Topsoil in the U.S. Corn Belt is disappearing fast — and cover crops are one way to keep more topsoil in place.
According to a new study published by scientists at the University of Massachusetts-Amherst in the journal Proceedings of the National Academy of Sciences, more than a third of farmland in the U.S. Corn Belt has completely lost its carbon-rich topsoil to erosion.
That loss of topsoil has reduced corn and soybean yields by 6%, costing growers $3 billion a year — not to mention the increased sediment runoff and nutrients, which depletes water quality.
The study found that the greatest loss of topsoil was on hilltops and ridgelines, which is no surprise. The erosion has removed nearly 1.5 petagrams (1 petagram = 1 billion metric tons) of carbon since the U.S. Corn Belt has been farmed.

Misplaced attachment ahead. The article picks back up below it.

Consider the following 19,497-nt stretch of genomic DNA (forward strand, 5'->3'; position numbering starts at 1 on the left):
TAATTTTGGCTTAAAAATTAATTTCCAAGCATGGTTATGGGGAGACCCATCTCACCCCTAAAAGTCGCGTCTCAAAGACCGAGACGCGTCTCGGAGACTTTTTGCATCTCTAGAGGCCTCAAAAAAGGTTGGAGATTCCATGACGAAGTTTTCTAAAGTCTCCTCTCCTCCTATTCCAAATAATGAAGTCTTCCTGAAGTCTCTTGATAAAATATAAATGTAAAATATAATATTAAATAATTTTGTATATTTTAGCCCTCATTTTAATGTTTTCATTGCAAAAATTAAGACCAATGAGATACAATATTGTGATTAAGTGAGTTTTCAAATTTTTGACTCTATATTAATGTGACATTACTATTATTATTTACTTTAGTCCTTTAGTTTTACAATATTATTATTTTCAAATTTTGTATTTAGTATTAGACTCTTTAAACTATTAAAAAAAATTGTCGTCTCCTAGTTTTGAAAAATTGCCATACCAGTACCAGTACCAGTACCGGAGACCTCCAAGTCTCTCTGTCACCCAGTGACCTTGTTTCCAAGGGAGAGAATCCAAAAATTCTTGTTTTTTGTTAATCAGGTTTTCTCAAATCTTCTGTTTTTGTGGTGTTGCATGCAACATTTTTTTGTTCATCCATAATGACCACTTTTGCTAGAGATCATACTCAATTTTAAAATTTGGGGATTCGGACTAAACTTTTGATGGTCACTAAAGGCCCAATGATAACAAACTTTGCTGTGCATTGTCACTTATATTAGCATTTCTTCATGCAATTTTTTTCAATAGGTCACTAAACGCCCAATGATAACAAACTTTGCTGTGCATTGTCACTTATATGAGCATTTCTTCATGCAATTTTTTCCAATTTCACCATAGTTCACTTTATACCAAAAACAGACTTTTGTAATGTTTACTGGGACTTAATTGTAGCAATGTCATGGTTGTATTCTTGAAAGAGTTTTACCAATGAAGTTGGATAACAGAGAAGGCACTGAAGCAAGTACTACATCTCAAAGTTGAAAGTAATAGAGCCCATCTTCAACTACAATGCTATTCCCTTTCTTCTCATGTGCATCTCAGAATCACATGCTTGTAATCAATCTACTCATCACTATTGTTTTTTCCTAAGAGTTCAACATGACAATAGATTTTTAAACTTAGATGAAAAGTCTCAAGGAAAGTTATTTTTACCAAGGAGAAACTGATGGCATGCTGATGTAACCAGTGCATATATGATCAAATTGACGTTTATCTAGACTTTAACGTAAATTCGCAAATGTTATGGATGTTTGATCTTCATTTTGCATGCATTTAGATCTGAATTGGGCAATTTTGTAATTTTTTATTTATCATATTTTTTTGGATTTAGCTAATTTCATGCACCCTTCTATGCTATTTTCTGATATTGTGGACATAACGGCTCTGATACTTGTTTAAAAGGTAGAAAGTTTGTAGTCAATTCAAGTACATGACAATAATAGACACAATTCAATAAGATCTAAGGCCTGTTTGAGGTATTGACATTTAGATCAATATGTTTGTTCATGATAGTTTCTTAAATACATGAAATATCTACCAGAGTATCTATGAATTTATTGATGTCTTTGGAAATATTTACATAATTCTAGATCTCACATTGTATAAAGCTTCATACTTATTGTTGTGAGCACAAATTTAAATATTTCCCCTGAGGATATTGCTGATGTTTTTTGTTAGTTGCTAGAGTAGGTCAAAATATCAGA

How can growers reverse this trend? By using cover crops and either no-till or strip-till.
A study published in November 2020 in the Journal of Environmental Management stated that if growers shifted entirely to no-till practices, it would reduce soil erosion by more than 70%. Currently, only 21% of U.S. agricultural land is continuously farmed with either no-till or strip-till.
A recent report conducted by USDA’s Economic Research Service found that 15.4 million acres of cover crops were planted in 2017, a 50% increase compared to the 10.3 million acres planted in 2012. Cover crop adoption was highest on fields that include corn silage in the rotation, and lowest on wheat fields.
One way for growers to utilize cover crops is by taking advantage of federal, state and private funding available for cover crop use. A variety of incentive programs administered in at least 22 states supported more than 1 million cover crop acres in 2018.
The USDA report showed that only 1/3 of acres planted with covers in 2018 received financial assistance, which aligns with the results of the second annual Cover Crop Strategies Benchmark Study.